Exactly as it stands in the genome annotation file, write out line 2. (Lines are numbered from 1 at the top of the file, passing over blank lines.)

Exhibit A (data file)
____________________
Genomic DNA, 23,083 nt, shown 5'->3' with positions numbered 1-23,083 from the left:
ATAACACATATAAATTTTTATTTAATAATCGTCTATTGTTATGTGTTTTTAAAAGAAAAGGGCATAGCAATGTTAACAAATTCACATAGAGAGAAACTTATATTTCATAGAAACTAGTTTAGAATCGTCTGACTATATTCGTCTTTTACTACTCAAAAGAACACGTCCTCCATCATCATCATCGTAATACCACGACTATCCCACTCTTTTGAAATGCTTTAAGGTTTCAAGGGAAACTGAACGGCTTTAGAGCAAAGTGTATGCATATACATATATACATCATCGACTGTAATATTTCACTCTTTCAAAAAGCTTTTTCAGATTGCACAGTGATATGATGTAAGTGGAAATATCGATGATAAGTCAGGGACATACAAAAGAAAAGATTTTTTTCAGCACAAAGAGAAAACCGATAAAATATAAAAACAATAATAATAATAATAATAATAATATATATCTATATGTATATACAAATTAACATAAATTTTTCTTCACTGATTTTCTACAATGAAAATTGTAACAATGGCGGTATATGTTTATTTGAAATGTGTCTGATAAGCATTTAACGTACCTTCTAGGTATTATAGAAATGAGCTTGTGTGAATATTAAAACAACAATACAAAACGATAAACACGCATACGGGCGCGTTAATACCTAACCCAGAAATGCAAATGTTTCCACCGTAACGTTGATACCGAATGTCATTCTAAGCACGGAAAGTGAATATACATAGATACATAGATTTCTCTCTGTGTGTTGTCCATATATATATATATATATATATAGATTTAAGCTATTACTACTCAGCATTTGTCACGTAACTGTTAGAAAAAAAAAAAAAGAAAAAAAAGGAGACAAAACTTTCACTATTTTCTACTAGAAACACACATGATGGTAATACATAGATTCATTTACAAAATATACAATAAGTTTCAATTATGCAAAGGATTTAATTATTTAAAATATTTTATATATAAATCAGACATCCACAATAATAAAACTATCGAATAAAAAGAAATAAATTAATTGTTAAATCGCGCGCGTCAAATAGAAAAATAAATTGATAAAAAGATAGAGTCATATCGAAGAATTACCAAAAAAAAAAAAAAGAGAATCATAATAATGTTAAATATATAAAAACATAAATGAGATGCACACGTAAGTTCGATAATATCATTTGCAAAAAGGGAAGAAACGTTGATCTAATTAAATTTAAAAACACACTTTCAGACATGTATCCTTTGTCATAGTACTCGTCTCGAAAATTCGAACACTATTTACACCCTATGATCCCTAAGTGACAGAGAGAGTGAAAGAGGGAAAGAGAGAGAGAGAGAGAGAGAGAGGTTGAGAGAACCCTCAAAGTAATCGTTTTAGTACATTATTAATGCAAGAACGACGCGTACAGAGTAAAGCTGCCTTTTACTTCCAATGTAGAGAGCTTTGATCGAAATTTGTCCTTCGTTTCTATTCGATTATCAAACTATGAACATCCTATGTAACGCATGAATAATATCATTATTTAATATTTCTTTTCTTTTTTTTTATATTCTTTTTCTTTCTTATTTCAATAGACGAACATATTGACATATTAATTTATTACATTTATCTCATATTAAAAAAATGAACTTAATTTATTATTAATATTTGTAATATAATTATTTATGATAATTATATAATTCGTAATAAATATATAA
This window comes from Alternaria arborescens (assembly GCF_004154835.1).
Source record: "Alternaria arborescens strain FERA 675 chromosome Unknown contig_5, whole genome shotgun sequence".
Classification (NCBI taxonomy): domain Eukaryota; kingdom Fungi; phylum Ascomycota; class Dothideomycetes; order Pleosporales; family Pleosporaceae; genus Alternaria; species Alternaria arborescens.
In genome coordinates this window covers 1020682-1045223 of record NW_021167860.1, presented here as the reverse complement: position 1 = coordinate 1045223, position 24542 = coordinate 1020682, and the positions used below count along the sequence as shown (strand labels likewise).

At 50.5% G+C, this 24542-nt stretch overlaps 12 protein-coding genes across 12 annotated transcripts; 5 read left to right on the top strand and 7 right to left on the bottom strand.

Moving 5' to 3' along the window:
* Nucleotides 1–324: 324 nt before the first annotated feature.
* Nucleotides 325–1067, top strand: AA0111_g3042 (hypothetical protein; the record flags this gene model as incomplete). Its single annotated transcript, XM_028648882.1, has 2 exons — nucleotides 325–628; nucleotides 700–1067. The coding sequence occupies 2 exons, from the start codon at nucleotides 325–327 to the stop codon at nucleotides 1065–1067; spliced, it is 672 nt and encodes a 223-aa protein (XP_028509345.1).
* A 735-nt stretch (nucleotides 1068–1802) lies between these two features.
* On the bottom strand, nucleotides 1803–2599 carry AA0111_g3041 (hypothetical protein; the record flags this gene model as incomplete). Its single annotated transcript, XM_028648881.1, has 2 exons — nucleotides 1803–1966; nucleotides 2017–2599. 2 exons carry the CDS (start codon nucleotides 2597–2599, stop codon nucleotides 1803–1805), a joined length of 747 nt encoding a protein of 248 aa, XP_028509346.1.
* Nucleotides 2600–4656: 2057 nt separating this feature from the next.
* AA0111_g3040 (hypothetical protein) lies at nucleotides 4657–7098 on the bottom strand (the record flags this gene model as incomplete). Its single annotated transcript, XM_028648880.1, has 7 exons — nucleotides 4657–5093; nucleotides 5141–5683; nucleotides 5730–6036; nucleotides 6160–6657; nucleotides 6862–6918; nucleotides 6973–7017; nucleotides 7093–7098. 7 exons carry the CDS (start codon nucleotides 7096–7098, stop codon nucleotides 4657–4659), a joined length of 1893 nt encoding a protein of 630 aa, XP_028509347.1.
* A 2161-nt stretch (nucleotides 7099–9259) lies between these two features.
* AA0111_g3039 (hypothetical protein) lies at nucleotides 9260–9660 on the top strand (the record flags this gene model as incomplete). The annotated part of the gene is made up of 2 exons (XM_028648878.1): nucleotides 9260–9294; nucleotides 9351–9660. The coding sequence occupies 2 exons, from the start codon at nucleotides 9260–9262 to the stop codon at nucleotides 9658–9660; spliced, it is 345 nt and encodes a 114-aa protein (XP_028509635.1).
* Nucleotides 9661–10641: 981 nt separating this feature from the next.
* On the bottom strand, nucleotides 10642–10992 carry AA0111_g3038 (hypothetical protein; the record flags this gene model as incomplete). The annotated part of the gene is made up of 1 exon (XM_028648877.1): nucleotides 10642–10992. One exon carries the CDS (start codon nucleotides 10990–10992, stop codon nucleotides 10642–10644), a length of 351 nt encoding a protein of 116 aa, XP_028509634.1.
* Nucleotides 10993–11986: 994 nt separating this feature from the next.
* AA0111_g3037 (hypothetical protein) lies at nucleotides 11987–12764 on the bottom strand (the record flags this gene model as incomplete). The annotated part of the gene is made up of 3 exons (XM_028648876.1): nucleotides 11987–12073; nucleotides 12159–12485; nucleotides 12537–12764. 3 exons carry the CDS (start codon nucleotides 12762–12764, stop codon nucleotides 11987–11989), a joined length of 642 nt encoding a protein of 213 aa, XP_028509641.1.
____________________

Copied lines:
ATAACACATATAAATTTTTATTTAATAATCGTCTATTGTTATGTGTTTTTAAAAGAAAAGGGCATAGCAATGTTAACAAATTCACATAGAGAGAAACTTATATTTCATAGAAACTAGTTTAGAATCGTCTGACTATATTCGTCTTTTACTACTCAAAAGAACACGTCCTCCATCATCATCATCGTAATACCACGACTATCCCACTCTTTTGAAATGCTTTAAGGTTTCAAGGGAAACTGAACGGCTTTAGAGCAAAGTGTATGCATATACATATATACATCATCGACTGTAATATTTCACTCTTTCAAAAAGCTTTTTCAGATTGCACAGTGATATGATGTAAGTGGAAATATCGATGATAAGTCAGGGACATACAAAAGAAAAGATTTTTTTCAGCACAAAGAGAAAACCGATAAAATATAAAAACAATAATAATAATAATAATAATAATATATATCTATATGTATATACAAATTAACATAAATTTTTCTTCACTGATTTTCTACAATGAAAATTGTAACAATGGCGGTATATGTTTATTTGAAATGTGTCTGATAAGCATTTAACGTACCTTCTAGGTATTATAGAAATGAGCTTGTGTGAATATTAAAACAACAATACAAAACGATAAACACGCATACGGGCGCGTTAATACCTAACCCAGAAATGCAAATGTTTCCACCGTAACGTTGATACCGAATGTCATTCTAAGCACGGAAAGTGAATATACATAGATACATAGATTTCTCTCTGTGTGTTGTCCATATATATATATATATATATATAGATTTAAGCTATTACTACTCAGCATTTGTCACGTAACTGTTAGAAAAAAAAAAAAAGAAAAAAAAGGAGACAAAACTTTCACTATTTTCTACTAGAAACACACATGATGGTAATACATAGATTCATTTACAAAATATACAATAAGTTTCAATTATGCAAAGGATTTAATTATTTAAAATATTTTATATATAAATCAGACATCCACAATAATAAAACTATCGAATAAAAAGAAATAAATTAATTGTTAAATCGCGCGCGTCAAATAGAAAAATAAATTGATAAAAAGATAGAGTCATATCGAAGAATTACCAAAAAAAAAAAAAAGAGAATCATAATAATGTTAAATATATAAAAACATAAATGAGATGCACACGTAAGTTCGATAATATCATTTGCAAAAAGGGAAGAAACGTTGATCTAATTAAATTTAAAAACACACTTTCAGACATGTATCCTTTGTCATAGTACTCGTCTCGAAAATTCGAACACTATTTACACCCTATGATCCCTAAGTGACAGAGAGAGTGAAAGAGGGAAAGAGAGAGAGAGAGAGAGAGAGAGGTTGAGAGAACCCTCAAAGTAATCGTTTTAGTACATTATTAATGCAAGAACGACGCGTACAGAGTAAAGCTGCCTTTTACTTCCAATGTAGAGAGCTTTGATCGAAATTTGTCCTTCGTTTCTATTCGATTATCAAACTATGAACATCCTATGTAACGCATGAATAATATCATTATTTAATATTTCTTTTCTTTTTTTTTATATTCTTTTTCTTTCTTATTTCAATAGACGAACATATTGACATATTAATTTATTACATTTATCTCATATTAAAAAAATGAACTTAATTTATTATTAATATTTGTAATATAATTATTTATGATAATTATATAATTCGTAATAAATATATAA